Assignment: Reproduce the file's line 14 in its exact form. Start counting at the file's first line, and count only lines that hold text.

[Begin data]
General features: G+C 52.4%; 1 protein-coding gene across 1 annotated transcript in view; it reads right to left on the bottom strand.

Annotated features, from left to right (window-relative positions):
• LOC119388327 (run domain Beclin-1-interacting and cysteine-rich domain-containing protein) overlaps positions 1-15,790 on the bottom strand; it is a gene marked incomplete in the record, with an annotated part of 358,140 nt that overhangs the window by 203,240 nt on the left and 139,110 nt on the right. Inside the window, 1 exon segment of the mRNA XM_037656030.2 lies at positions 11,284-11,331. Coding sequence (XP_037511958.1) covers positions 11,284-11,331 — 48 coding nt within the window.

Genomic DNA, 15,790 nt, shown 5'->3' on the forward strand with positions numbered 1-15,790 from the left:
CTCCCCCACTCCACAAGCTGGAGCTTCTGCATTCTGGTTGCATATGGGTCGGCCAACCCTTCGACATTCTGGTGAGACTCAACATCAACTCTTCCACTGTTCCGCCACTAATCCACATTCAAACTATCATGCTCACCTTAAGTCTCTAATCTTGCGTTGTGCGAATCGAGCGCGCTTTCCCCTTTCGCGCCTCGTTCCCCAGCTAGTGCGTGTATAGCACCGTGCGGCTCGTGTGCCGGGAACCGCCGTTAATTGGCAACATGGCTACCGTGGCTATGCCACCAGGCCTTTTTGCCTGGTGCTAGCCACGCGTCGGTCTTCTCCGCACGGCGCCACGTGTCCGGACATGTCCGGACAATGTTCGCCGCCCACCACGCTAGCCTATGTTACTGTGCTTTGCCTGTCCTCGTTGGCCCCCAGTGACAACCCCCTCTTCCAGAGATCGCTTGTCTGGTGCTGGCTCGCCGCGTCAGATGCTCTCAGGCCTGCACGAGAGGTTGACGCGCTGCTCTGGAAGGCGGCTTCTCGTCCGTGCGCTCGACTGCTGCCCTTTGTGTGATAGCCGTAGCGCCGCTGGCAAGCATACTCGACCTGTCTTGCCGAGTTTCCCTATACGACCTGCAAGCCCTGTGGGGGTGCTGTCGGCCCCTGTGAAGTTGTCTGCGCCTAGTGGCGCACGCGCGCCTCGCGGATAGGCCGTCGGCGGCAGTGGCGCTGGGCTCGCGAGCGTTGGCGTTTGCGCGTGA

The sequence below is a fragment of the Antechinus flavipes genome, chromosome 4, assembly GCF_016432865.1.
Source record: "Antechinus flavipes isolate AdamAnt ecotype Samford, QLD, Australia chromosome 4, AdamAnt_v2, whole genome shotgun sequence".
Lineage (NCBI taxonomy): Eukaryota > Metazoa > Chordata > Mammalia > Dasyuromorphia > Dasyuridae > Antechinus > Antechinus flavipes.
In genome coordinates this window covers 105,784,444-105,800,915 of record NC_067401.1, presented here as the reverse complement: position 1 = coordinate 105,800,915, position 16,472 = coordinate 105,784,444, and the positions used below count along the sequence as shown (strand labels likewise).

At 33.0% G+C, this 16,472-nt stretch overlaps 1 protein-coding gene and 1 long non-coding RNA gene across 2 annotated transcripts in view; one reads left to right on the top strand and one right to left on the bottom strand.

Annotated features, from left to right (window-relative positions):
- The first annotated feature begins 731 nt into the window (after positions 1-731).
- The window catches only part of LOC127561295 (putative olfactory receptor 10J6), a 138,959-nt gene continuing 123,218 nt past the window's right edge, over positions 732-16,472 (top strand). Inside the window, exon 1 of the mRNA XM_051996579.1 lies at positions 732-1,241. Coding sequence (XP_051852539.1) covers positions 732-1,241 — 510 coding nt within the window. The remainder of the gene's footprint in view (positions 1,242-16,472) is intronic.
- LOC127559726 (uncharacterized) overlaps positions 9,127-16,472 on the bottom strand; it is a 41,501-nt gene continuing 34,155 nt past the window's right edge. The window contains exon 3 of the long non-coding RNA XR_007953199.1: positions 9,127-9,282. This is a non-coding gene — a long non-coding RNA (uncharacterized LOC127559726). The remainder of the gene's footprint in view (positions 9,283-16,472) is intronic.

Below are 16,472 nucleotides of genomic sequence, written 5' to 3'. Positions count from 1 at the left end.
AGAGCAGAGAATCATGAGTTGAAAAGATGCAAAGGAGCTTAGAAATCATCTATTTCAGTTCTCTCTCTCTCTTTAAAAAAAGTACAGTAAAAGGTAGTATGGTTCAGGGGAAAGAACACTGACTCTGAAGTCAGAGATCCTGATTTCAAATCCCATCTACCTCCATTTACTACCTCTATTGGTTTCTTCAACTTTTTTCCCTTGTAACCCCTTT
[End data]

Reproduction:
- LOC127559726 (uncharacterized) overlaps positions 9,127-16,472 on the bottom strand; it is a 41,501-nt gene continuing 34,155 nt past the window's right edge. The window contains exon 3 of the long non-coding RNA XR_007953199.1: positions 9,127-9,282. This is a non-coding gene — a long non-coding RNA (uncharacterized LOC127559726). The remainder of the gene's footprint in view (positions 9,283-16,472) is intronic.